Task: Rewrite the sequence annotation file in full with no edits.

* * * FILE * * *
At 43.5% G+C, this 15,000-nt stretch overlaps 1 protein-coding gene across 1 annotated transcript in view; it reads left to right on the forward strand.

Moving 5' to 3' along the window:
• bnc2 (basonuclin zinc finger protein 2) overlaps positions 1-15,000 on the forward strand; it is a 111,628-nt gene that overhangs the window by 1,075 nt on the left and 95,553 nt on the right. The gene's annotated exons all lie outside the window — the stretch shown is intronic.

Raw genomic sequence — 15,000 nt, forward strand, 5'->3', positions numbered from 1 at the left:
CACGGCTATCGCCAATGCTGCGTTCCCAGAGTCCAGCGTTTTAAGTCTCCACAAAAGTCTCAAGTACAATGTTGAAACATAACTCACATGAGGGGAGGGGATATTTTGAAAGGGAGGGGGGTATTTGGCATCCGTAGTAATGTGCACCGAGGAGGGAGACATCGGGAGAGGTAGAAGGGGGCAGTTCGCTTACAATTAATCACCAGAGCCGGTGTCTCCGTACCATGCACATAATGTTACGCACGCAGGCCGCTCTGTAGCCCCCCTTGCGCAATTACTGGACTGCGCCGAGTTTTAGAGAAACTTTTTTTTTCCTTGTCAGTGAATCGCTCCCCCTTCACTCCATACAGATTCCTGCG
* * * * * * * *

At 43.5% G+C, this 15,000-nt stretch overlaps 1 protein-coding gene across 1 annotated transcript in view; it reads left to right on the forward strand.

Moving 5' to 3' along the window:
• bnc2 (basonuclin zinc finger protein 2) overlaps positions 1-15,000 on the forward strand; it is a 111,628-nt gene that overhangs the window by 1,075 nt on the left and 95,553 nt on the right. The gene's annotated exons all lie outside the window — the stretch shown is intronic.

Raw genomic sequence — 15,000 nt, forward strand, 5'->3', positions numbered from 1 at the left:
CACGGCTATCGCCAATGCTGCGTTCCCAGAGTCCAGCGTTTTAAGTCTCCACAAAAGTCTCAAGTACAATGTTGAAACATAACTCACATGAGGGGAGGGGATATTTTGAAAGGGAGGGGGGTATTTGGCATCCGTAGTAATGTGCACCGAGGAGGGAGACATCGGGAGAGGTAGAAGGGGGCAGTTCGCTTACAATTAATCACCAGAGCCGGTGTCTCCGTACCATGCACATAATGTTACGCACGCAGGCCGCTCTGTAGCCCCCCTTGCGCAATTACTGGACTGCGCCGAGTTTTAGAGAAACTTTTTTTTTCCTTGTCAGTGAATCGCTCCCCCTTCACTCCATACAGATTCCTGCG